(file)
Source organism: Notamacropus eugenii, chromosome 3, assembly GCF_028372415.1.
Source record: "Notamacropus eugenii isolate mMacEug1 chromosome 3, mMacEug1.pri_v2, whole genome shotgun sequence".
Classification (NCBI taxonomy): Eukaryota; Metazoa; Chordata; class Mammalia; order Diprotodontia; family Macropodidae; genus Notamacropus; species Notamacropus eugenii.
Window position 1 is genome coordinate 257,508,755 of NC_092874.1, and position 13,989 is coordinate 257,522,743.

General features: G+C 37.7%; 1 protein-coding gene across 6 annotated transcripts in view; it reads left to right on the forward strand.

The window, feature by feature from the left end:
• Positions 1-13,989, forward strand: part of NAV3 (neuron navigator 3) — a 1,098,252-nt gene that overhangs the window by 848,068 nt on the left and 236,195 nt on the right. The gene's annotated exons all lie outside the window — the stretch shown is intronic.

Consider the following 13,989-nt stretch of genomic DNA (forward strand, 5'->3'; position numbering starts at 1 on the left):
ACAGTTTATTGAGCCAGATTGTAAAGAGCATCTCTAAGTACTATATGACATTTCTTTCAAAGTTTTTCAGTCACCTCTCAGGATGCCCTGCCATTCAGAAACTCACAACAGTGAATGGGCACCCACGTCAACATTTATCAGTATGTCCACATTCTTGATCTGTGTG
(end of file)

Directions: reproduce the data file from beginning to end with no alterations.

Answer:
Source organism: Notamacropus eugenii, chromosome 3, assembly GCF_028372415.1.
Source record: "Notamacropus eugenii isolate mMacEug1 chromosome 3, mMacEug1.pri_v2, whole genome shotgun sequence".
Classification (NCBI taxonomy): Eukaryota; Metazoa; Chordata; class Mammalia; order Diprotodontia; family Macropodidae; genus Notamacropus; species Notamacropus eugenii.
Window position 1 is genome coordinate 257,508,755 of NC_092874.1, and position 13,989 is coordinate 257,522,743.

General features: G+C 37.7%; 1 protein-coding gene across 6 annotated transcripts in view; it reads left to right on the forward strand.

The window, feature by feature from the left end:
• Positions 1-13,989, forward strand: part of NAV3 (neuron navigator 3) — a 1,098,252-nt gene that overhangs the window by 848,068 nt on the left and 236,195 nt on the right. The gene's annotated exons all lie outside the window — the stretch shown is intronic.

Consider the following 13,989-nt stretch of genomic DNA (forward strand, 5'->3'; position numbering starts at 1 on the left):
ACAGTTTATTGAGCCAGATTGTAAAGAGCATCTCTAAGTACTATATGACATTTCTTTCAAAGTTTTTCAGTCACCTCTCAGGATGCCCTGCCATTCAGAAACTCACAACAGTGAATGGGCACCCACGTCAACATTTATCAGTATGTCCACATTCTTGATCTGTGTG